Richard Whitmire, a former newspaper reporter who now runs a non-profit education news site, wrote an op-ed for The Hill about charter schools.
Based on the findings of his site’s research project, Whitmire has some advise for Congress (emphases added):
Most big changes in society take place slowly, and that’s probably for the best. But here’s a change that members of Congress should urge their state education leaders to act on quickly: Start collaborating with top charter networks on college success.
As our research project at The Alumni reveals, the alumni of the big charter networks including KIPP, Uncommon Schools and YES Prep are earning four-year degrees at rates as high as five times as their counterparts in traditional schools. Even the lower performing networks produce college graduates at twice the rate.
Nationally, only 9 percent of the students growing up in families in the lowest income quartile end up with college degrees (compared to nearly 80 percent of the students from the high income families) by age 24. And yet in places such as Uncommon Schools in Newark, the North Star Academy Charter School draws students from that city’s high poverty neighborhoods and turns half of them into earners of four-year college degrees. At KIPP Public Charter Schools in New York, 46 percent earn those degrees. At YES Prep in Houston, 47 percent end up with four-year degrees within six years of leaving a YES Prep high school.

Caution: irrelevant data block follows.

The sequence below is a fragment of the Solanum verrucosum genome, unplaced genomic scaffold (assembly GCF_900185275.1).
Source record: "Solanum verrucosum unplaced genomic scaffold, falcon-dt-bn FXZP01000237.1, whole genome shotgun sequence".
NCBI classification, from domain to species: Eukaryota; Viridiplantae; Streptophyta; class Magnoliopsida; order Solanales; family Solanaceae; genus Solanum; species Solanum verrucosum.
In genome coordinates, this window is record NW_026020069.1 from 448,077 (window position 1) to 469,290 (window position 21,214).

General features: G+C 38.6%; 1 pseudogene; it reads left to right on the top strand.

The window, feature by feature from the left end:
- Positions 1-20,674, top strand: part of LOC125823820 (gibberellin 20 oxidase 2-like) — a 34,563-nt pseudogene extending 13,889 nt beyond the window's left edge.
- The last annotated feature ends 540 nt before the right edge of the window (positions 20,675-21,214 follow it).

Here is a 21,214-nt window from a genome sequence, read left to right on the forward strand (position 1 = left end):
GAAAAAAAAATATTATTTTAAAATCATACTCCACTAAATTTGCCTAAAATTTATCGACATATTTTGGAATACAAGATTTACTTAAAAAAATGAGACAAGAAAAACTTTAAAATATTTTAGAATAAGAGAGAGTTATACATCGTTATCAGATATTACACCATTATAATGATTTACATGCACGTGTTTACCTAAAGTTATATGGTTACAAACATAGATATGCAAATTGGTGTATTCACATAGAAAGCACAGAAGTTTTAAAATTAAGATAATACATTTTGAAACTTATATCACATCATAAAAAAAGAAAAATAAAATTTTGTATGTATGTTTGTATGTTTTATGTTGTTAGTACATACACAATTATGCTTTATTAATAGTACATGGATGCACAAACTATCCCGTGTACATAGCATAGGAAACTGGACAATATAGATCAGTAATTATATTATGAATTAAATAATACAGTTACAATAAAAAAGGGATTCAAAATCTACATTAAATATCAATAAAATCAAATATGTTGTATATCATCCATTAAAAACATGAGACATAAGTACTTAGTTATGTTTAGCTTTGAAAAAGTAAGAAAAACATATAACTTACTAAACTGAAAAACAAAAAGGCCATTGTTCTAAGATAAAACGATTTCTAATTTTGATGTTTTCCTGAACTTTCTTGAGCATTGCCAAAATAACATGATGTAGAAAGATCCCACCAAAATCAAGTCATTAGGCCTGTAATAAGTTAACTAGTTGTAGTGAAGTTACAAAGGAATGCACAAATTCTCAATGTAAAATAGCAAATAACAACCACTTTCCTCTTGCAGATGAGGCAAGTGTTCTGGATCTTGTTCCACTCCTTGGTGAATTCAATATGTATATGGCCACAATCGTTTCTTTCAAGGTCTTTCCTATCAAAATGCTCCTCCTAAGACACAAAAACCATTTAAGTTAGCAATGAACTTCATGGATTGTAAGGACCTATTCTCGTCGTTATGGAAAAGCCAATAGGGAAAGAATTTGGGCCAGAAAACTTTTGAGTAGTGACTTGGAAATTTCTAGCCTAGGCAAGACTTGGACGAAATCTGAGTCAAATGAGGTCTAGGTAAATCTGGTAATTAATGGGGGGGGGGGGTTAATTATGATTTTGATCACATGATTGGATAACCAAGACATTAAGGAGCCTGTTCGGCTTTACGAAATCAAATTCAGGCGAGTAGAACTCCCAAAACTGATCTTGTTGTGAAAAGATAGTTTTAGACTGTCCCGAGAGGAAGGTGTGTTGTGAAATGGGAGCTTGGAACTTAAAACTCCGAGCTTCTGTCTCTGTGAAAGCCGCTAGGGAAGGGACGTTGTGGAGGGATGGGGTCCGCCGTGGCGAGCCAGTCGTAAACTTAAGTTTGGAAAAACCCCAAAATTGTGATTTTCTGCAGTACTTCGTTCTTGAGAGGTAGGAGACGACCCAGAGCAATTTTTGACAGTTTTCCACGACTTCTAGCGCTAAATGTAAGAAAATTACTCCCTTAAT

One would think the NAACP and others in the civil rights industry would appreciate freedom and choice and support charter schools. But the NAACP wants to suspend charter school expansion and joined a teachers union’s lawsuit to stop a scholarship program in Florida that helps low-income students.
Whitemire wrote that students with GPAs 3.0 or higher are four times as likely to earn college degrees. Big charter school networks that include KIPP found that the same skills used to raise GPAs and SAT scores are the same skills needed to do well in college. And teaching students in a way that makes the coursework “sticky” helps.
That’s just a taste of what they’ve learned, and some networks are willing to share more than lessons-learned. In the Arkansas Delta, KIPP shares college counseling resources with two neighboring high schools.
Some of the most promising are the digital innovations underway at several of the networks. As the number of charter school alumni expands exponentially, keeping track of them the old fashioned way, personal contact, will prove to be near impossible — a dilemma traditional high schools already face should they take on this task.
The NAACP and teachers unions are fighting this choice. Why not support charter schools and give them a chance to help children and offer low-income parents alternatives?